Government

Senoia holds tax rate to 6.11 mills

The Senoia City Council was expected to adopt the millage rate at a called meeting Friday morning. The council maintained the same rate of 6.11 mills that has been in effect for the past several years. Read More»

Senoia reviews ordinance for pre-owned manufactured homes

The Senoia City Council Monday night heard the first reading of an ordinance addressing the regulation of pre-owned manufactured homes.

City attorney Drew Whalen told the council that the ordinance addressing pre-owned manufactured homes was needed so that the city could be in compliance with recent changes in state law.

“The city needs an ordinance to regulate pre-owned manufactured homes as long as age is not used as a factor,” Whalen said. Read More»

Fayette high school start times changed

There has been a change in the starting time for Fayette County high schools. Beginning Monday, Aug. 23 the school day will begin at 8:40 a.m., the same as last year. The end time remains at 3:20 p.m. Read More»

Bearden hired as superintendent of Fayette County schools

Jeff Bearden, newly hired superintendent of the Fayette County School System. Bearden was at the Board of Education meeting Aug. 17. Photo/Ben Nelms.

Dr. Jeffrey Bearden is the new superintendent of the Fayette County School System. A unanimous vote by the Fayette County Board of Education Tuesday night was followed by the announcement after executive session that Bearden, who attended the meeting, had signed the three-year contract. He will begin the job on Jan. 3. Read More»

Council to consider new cell tower rules for PTC

Peachtree City’s new proposed cell tower ordinance, which would allow new towers to be built in parks and recreation areas with approval of the City Council, will be up for consideration by the council Thursday night.

The ordinance will require all new cell tower applications to be voted on by the City Council after they are reviewed with a vote of recommendation for or against by the city Planning Commission. Read More»

Chief public defense official picked as newest circuit judge

New judges (L-R) Mack Crawford, Carla McMillian, and Fletcher Sams.

Veteran jurist Sams tapped for Superior Court post

Robert “Mack” Crawford’s path to the bench hasn’t been your typical one.

Reared on a farm in the rural Pike County hamlet of Concord, Crawford started adulthood in agribusiness and has sold mules and been in the antique business, among other ventures. Oh, and he notched 20 years as a small-town lawyer in Pike County, the last 16 years of which Crawford served in the Georgia legislature representing Pike, Upson and Lamar counties. Read More»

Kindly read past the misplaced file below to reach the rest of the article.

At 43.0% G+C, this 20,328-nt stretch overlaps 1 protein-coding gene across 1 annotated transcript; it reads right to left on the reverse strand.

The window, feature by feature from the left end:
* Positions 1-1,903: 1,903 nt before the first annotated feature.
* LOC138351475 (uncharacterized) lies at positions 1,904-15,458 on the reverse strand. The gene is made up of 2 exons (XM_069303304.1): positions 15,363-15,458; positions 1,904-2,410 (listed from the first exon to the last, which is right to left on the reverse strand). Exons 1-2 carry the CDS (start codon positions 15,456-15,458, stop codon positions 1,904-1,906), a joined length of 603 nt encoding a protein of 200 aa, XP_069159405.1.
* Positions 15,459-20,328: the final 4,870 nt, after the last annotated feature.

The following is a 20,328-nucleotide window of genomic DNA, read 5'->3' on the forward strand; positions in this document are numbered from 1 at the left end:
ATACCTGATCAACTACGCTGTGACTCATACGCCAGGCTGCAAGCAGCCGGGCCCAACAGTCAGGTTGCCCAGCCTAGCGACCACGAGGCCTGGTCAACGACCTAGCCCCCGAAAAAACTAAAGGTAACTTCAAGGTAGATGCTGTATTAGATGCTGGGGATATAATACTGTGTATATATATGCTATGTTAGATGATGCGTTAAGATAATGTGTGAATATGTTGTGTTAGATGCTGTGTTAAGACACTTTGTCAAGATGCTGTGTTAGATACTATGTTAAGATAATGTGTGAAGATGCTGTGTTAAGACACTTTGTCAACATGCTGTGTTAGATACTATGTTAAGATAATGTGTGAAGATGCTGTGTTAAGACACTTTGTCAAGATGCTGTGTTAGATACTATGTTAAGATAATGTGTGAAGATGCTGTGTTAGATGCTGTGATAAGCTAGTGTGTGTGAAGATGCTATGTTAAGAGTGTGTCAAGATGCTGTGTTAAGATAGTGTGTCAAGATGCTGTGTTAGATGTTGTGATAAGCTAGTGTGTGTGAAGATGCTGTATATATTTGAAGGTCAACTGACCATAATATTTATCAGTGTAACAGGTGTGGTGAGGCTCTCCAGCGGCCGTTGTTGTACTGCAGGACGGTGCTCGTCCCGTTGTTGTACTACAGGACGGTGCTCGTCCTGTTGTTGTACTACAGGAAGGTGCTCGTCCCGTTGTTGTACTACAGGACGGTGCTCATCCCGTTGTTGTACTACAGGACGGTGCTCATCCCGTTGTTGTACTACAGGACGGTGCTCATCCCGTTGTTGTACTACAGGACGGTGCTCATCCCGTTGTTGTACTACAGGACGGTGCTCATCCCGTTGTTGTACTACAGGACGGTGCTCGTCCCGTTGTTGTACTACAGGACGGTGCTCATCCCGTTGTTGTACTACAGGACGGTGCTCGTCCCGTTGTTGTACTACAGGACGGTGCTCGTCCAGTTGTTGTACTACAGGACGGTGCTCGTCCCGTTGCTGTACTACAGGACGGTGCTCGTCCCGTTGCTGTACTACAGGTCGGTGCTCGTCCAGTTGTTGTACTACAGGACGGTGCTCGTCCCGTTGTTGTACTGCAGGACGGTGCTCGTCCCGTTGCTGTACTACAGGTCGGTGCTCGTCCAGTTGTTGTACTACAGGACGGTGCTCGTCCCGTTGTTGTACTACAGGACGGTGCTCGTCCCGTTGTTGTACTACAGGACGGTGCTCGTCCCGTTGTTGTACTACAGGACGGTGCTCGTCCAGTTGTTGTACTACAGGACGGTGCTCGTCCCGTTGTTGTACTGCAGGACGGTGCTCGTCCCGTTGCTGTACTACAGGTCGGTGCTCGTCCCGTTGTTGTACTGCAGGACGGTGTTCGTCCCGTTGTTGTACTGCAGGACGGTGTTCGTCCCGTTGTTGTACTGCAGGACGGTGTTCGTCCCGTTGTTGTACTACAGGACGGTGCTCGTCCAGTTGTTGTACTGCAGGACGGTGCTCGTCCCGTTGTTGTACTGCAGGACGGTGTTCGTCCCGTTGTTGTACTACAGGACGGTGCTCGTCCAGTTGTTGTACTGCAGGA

Councilman Imker is swing vote on PTC tax increase

Peachtree City Councilman Eric Imker. File photo.

Wants pay cuts, other reductions, but says ‘compromise’ is in the offing for Thursday

The final two public hearings on Peachtree City’s property tax increase are slated for Thursday at 7:30 a.m. and sometime during the City Council’s regular 7 p.m. meeting. Both will be in council chambers at City Hall. Read More»

Fayetteville eyes big traffic shift on Hwy. 85

A proposed traffic realignment for Fayetteville north of the Old Courthouse Square promises some fundamental changes.

The Fayetteville City Council on Thursday will begin looking at a way to help mitigate traffic congestion and improve the traffic flow on both sides of North Glynn Street near downtown. Read More»

County avoiding tax hike; reserves to be used instead

Instead of raising the county’s property tax rate, the Fayette County Commission has decided to use its cash reserves to meet a $461,000 shortfall in revenue for the 2010-2011 budget year.

At Thursday’s commission meeting, it was noted that the county has about $6 million in uncommitted reserve funds available for just such a necessity. Read More»

Walking signs may be asked to take a hike

Peachtree City folks have taken notice to a new trend in signs: those carried by folks on the side of the road, hoping to drum up new business.

But with concerns about aesthetics and potential safety hazards, city officials are taking a second crack at regulating these so-called “walking signs.”

The regulations would forbid signs from being held or displayed by a person if the sign is visible from any public street. A similar measure was discussed last year but was unanimously voted down by the planning commission and was never ultimately considered by the City Council. Read More»